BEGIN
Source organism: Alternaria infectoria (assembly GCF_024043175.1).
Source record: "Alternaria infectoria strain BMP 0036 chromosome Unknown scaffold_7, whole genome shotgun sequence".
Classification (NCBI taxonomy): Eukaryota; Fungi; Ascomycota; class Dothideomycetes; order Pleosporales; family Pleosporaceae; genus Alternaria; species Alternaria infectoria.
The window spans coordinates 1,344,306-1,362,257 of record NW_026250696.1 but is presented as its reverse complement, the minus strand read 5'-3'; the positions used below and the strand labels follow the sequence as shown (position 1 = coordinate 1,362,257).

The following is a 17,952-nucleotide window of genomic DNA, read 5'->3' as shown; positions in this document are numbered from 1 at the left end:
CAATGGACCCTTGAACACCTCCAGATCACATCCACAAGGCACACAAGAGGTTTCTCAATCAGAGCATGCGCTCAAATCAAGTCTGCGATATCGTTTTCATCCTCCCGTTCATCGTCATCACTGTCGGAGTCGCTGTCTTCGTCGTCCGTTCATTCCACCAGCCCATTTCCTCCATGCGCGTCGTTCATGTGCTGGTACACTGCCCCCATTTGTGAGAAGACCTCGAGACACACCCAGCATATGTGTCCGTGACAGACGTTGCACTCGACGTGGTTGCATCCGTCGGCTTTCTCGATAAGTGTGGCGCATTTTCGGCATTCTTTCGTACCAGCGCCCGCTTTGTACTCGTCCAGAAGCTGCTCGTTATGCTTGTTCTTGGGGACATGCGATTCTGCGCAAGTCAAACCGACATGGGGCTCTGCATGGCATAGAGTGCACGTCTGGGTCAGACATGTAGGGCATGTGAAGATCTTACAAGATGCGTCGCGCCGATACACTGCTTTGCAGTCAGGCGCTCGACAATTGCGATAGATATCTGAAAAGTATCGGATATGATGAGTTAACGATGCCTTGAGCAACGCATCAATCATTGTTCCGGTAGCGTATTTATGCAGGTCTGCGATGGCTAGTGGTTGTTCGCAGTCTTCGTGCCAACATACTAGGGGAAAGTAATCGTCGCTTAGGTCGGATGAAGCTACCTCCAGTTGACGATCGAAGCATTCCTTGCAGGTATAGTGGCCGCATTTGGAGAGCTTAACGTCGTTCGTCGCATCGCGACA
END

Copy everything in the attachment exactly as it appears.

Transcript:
Source organism: Alternaria infectoria (assembly GCF_024043175.1).
Source record: "Alternaria infectoria strain BMP 0036 chromosome Unknown scaffold_7, whole genome shotgun sequence".
Classification (NCBI taxonomy): Eukaryota; Fungi; Ascomycota; class Dothideomycetes; order Pleosporales; family Pleosporaceae; genus Alternaria; species Alternaria infectoria.
The window spans coordinates 1,344,306-1,362,257 of record NW_026250696.1 but is presented as its reverse complement, the minus strand read 5'-3'; the positions used below and the strand labels follow the sequence as shown (position 1 = coordinate 1,362,257).

The following is a 17,952-nucleotide window of genomic DNA, read 5'->3' as shown; positions in this document are numbered from 1 at the left end:
CAATGGACCCTTGAACACCTCCAGATCACATCCACAAGGCACACAAGAGGTTTCTCAATCAGAGCATGCGCTCAAATCAAGTCTGCGATATCGTTTTCATCCTCCCGTTCATCGTCATCACTGTCGGAGTCGCTGTCTTCGTCGTCCGTTCATTCCACCAGCCCATTTCCTCCATGCGCGTCGTTCATGTGCTGGTACACTGCCCCCATTTGTGAGAAGACCTCGAGACACACCCAGCATATGTGTCCGTGACAGACGTTGCACTCGACGTGGTTGCATCCGTCGGCTTTCTCGATAAGTGTGGCGCATTTTCGGCATTCTTTCGTACCAGCGCCCGCTTTGTACTCGTCCAGAAGCTGCTCGTTATGCTTGTTCTTGGGGACATGCGATTCTGCGCAAGTCAAACCGACATGGGGCTCTGCATGGCATAGAGTGCACGTCTGGGTCAGACATGTAGGGCATGTGAAGATCTTACAAGATGCGTCGCGCCGATACACTGCTTTGCAGTCAGGCGCTCGACAATTGCGATAGATATCTGAAAAGTATCGGATATGATGAGTTAACGATGCCTTGAGCAACGCATCAATCATTGTTCCGGTAGCGTATTTATGCAGGTCTGCGATGGCTAGTGGTTGTTCGCAGTCTTCGTGCCAACATACTAGGGGAAAGTAATCGTCGCTTAGGTCGGATGAAGCTACCTCCAGTTGACGATCGAAGCATTCCTTGCAGGTATAGTGGCCGCATTTGGAGAGCTTAACGTCGTTCGTCGCATCGCGACA